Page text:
Join Conceive Magazine in supporting the government’s Centers for Disease Control and Prevention (CDC) campaign that aims to improve babies’ and mothers’ health long before conception.
Over the last 10 years, the news for American mothers and babies hasn’t been very good. Public health experts have seen a slow-down in their fight to lower rates of serious problems such as preterm birth, low birthweight, and infant deaths. The annual “State of the World’s Mothers 2006” report, released in May by Save the Children, found that the United States ranked second-worst in infant mortality among developed countries—only Latvia had a higher rate. And all this is happening in spite of the fact that more women than ever are getting prenatal care and receiving it earlier in their pregnancies.
It was these worrisome trends that led the government’s Centers for Disease Control and Prevention (CDC) in Atlanta last April to release a list of recommendations for improving preconception health and healthcare across the country. These recommendations, aimed at more than 60 million women of childbearing age, as well as healthcare professionals, policymakers, and insurance companies, had one goal: to start protecting babies’ and mothers’ health long before a woman is pregnant.
At the heart of the CDC’s campaign is a simple request: asking women to think about a reproductive life plan, says Hani K. Atrash, M.D., M.P.H., associate director for program development at the CDC’s National Center on Birth Defects and Developmental Disabilities and the preconception initiative lead. “A reproductive life plan is simply encouraging women and couples to consciously and actively think about their reproduction and plan for it rather than leave it to chance.” The plan itself isn’t a physical document, but rather a woman’s careful consideration—ideally from puberty to menopause—of whether she wants to get pregnant now, months from now, years from now, or not at all, and sharing that information with her doctor over the years.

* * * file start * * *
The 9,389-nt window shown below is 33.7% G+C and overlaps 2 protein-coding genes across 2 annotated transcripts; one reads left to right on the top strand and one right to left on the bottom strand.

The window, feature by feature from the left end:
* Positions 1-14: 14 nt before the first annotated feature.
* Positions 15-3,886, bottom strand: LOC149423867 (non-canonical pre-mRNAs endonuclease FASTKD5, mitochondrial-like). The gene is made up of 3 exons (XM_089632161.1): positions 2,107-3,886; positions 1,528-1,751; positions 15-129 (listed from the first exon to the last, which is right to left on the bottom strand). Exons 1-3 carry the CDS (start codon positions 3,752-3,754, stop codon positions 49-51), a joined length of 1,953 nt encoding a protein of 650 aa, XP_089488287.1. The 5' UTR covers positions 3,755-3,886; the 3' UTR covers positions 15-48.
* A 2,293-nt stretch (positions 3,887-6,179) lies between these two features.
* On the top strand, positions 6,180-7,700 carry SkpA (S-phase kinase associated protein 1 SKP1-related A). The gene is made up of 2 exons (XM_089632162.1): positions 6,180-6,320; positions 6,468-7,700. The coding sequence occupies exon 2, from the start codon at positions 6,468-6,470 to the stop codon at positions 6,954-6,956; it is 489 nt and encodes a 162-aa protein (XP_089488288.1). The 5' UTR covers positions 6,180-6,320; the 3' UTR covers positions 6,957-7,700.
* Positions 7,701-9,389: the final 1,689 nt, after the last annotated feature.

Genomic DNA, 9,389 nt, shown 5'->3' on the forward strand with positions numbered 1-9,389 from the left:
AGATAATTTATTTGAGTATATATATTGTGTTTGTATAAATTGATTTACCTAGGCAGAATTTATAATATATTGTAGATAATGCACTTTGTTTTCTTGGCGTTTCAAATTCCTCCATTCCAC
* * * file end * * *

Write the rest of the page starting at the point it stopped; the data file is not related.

“A reproductive life plan isn’t carved in stone,” says Dr. Atrash. “It changes with time. It’s something you discuss with your healthcare provider at 15, 30, 35, 45. As long as you’re sexually active and capable of being pregnant, it applies.” This lifelong conversation with your physicians ensures you’ll be on the contraception that’s right for you when you don’t want to have a baby, that you discuss your fertility and how to preserve it, and also that you’re in optimum health when you are ready to start a family.
“Women who plan to be pregnant and actively try to conceive have better outcomes than women who have ‘Oops!’ pregnancies,” says Peter Bernstein, M.D., M.P.H., a maternal-fetal specialist at Montefiore Medical Center/Albert Einstein College of Medicine in the Bronx, New York, and a member of the CDC’s committee.
Read on for seven recommendations that will make a healthy difference to you now...and your family-to-be soon.
1. Make A Preconception Appointment
In a perfect world, a preconception visit with your doctor would take place three to four months before you conceive. That allows enough time to get vaccines for rubella (German measles) and varicella (chicken pox) if you need them. “At the first prenatal visit we typically test women for rubella to see if they still have immunity from the German measles shot they got as a kid, but it really should be done before you’re pregnant,” explains Dr. Bernstein.